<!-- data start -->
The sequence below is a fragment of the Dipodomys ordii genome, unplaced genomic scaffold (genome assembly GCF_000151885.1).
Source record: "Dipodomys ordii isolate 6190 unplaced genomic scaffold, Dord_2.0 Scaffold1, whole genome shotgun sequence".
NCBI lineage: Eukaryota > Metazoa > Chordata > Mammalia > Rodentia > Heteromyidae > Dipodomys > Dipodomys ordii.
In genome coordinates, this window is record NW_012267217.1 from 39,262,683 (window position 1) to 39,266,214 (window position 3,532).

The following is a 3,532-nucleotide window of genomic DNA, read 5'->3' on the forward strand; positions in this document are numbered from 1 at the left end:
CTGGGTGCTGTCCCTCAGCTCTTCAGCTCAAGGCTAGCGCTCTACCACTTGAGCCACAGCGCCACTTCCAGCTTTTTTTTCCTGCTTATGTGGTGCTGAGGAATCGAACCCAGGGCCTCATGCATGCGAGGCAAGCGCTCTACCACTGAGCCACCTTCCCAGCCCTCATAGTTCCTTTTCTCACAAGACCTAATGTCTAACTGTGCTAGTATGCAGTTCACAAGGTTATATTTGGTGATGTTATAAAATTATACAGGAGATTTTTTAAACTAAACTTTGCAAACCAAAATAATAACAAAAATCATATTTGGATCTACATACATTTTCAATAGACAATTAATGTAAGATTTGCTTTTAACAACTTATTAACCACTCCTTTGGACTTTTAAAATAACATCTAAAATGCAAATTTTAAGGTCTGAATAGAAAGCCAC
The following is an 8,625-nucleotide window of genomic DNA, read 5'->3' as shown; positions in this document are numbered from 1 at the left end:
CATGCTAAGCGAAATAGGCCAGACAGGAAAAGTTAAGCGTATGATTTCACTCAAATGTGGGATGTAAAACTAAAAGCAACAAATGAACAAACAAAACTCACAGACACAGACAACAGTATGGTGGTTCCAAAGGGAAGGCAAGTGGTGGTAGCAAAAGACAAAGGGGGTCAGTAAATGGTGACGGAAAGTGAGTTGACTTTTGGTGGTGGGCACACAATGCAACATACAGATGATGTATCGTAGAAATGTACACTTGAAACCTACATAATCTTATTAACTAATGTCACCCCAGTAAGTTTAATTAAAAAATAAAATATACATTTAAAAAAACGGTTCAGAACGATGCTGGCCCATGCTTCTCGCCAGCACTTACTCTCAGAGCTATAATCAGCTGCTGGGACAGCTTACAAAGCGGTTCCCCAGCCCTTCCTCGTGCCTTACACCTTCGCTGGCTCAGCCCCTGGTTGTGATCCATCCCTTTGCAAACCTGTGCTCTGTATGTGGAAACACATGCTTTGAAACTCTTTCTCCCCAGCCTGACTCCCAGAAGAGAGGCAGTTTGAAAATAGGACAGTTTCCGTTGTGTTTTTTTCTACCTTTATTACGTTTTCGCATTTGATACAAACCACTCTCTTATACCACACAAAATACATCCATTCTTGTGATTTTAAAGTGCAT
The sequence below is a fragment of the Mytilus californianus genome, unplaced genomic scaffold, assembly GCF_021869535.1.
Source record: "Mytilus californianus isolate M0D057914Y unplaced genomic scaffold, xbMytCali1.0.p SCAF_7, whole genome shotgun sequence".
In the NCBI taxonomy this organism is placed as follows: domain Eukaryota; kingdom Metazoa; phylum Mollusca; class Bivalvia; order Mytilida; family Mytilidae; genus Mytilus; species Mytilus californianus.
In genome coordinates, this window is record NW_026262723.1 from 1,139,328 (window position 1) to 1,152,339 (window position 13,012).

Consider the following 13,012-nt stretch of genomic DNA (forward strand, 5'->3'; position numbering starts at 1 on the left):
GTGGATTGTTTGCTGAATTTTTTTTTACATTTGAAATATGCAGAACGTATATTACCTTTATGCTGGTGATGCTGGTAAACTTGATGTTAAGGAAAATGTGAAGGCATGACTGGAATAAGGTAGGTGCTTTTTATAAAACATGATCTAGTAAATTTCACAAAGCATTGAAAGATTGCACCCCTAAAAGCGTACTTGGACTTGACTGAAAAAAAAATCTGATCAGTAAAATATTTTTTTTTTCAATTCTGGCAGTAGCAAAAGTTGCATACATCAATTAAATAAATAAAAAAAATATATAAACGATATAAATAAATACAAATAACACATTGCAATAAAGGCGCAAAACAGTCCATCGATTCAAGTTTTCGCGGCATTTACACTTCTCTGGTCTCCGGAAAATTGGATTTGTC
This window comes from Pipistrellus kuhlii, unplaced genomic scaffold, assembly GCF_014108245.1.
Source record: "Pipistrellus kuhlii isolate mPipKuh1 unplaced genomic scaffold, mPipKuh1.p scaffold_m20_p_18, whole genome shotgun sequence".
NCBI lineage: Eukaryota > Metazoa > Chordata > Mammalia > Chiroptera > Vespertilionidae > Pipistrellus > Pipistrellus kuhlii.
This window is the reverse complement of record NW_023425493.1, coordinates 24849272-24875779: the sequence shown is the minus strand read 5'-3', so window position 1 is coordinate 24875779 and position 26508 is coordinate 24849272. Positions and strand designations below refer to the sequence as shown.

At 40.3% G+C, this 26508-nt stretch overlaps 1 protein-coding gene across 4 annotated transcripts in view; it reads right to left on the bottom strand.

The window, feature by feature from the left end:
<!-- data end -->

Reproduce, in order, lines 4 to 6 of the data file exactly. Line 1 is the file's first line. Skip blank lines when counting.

In genome coordinates, this window is record NW_012267217.1 from 39,262,683 (window position 1) to 39,266,214 (window position 3,532).

The following is a 3,532-nucleotide window of genomic DNA, read 5'->3' on the forward strand; positions in this document are numbered from 1 at the left end:
CTGGGTGCTGTCCCTCAGCTCTTCAGCTCAAGGCTAGCGCTCTACCACTTGAGCCACAGCGCCACTTCCAGCTTTTTTTTCCTGCTTATGTGGTGCTGAGGAATCGAACCCAGGGCCTCATGCATGCGAGGCAAGCGCTCTACCACTGAGCCACCTTCCCAGCCCTCATAGTTCCTTTTCTCACAAGACCTAATGTCTAACTGTGCTAGTATGCAGTTCACAAGGTTATATTTGGTGATGTTATAAAATTATACAGGAGATTTTTTAAACTAAACTTTGCAAACCAAAATAATAACAAAAATCATATTTGGATCTACATACATTTTCAATAGACAATTAATGTAAGATTTGCTTTTAACAACTTATTAACCACTCCTTTGGACTTTTAAAATAACATCTAAAATGCAAATTTTAAGGTCTGAATAGAAAGCCAC